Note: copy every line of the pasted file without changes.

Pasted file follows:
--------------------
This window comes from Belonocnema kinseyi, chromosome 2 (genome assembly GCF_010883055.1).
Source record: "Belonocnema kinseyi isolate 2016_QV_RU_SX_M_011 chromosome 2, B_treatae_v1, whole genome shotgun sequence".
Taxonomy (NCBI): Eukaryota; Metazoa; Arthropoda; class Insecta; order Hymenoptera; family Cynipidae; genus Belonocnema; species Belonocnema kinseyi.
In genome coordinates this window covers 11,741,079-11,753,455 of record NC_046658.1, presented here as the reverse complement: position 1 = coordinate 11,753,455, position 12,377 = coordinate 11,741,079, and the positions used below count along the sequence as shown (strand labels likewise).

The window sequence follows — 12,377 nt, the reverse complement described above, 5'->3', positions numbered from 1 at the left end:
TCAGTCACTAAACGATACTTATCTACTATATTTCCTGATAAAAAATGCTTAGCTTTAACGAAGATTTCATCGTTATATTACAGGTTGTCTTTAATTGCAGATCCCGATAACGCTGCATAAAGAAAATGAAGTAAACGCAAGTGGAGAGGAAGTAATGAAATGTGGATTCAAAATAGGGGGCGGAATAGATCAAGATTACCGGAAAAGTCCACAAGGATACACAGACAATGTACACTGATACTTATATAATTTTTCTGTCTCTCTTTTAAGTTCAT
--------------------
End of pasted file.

This window comes from Belonocnema kinseyi, chromosome 2 (genome assembly GCF_010883055.1).
Source record: "Belonocnema kinseyi isolate 2016_QV_RU_SX_M_011 chromosome 2, B_treatae_v1, whole genome shotgun sequence".
Taxonomy (NCBI): Eukaryota; Metazoa; Arthropoda; class Insecta; order Hymenoptera; family Cynipidae; genus Belonocnema; species Belonocnema kinseyi.
In genome coordinates this window covers 11,741,079-11,753,455 of record NC_046658.1, presented here as the reverse complement: position 1 = coordinate 11,753,455, position 12,377 = coordinate 11,741,079, and the positions used below count along the sequence as shown (strand labels likewise).

The window sequence follows — 12,377 nt, the reverse complement described above, 5'->3', positions numbered from 1 at the left end:
TCAGTCACTAAACGATACTTATCTACTATATTTCCTGATAAAAAATGCTTAGCTTTAACGAAGATTTCATCGTTATATTACAGGTTGTCTTTAATTGCAGATCCCGATAACGCTGCATAAAGAAAATGAAGTAAACGCAAGTGGAGAGGAAGTAATGAAATGTGGATTCAAAATAGGGGGCGGAATAGATCAAGATTACCGGAAAAGTCCACAAGGATACACAGACAATGTACACTGATACTTATATAATTTTTCTGTCTCTCTTTTAAGTTCAT